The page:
Sunday, May 4, 2014

Your Opinion Counts


An administrative person appeared behind the desk of the ward while I was on the main floor.  She asked about a violent patient (the one involved in the supposed patient abuse).  For years, he has been on special observation:  a staff member is always with him, though not within five feet because of his violence tendencies.

This administrative person asked me, "Do you think he still needs a staff member with him?"

My answer:  "Yes."

She smiled and said, "He has someone with him to prevent him from hitting people, yet he still hits people."  She stood there, still smiling, but cocking her head to the side.

My response:  "He attacks fewer people because he is being watched."

She persisted:  "Shouldn't he not be able to attack people if he is being watched?"  She smiled really big, as if she was waiting for me to finally agree with her.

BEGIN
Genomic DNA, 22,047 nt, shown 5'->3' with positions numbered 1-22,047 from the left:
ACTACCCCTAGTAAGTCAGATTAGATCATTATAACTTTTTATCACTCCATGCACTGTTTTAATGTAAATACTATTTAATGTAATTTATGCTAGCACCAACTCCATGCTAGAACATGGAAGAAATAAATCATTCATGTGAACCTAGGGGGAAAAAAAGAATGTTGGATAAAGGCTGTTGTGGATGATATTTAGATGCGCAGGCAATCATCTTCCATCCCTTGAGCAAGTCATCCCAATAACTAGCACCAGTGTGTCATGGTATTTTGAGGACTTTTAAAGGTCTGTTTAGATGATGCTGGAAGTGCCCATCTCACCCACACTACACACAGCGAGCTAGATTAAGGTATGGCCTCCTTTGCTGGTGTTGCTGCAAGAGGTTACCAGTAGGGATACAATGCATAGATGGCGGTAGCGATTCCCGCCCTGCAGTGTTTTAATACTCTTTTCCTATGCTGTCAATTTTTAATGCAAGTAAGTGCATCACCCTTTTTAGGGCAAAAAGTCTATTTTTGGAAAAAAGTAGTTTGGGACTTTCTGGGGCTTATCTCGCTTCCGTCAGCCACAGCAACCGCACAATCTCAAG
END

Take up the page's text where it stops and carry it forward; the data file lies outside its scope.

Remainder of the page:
My response:  "The staff are not human shields.  They do not throw themselves in between the patient and his intended victim.  They verbally redirect the patient away from trouble, but if the situation escalates, the staff member calls for help in breaking up the fight."

She was no longer smiling.  She laid out her position:  "I think he no longer needs to be watched continuously.  I am asking you for your opinion."

My response:  "I gave my opinion.  He needs to be watched and my nursing notes reflect that position and will continue to do so, even if the order to watch him is discontinued."

Her response:  "Well, we are discontinuing his special observation.  Your opinion counts.  That is why I am asking you."

My response:  "I gave my opinion and you overrode it."

The patient was on the main floor with me, but across the room, with a male attendant watching him.  No other staff members were present.  "Let's take him off observation right now," I suggested to the administrative person.  "I will send the male attendant away and stay over here.  You go and sit with the patient, in your skirt and high heels.  When he grabs you, I will call for help."

She flounced off, not coming onto the floor.  And the special observation was not discontinued.

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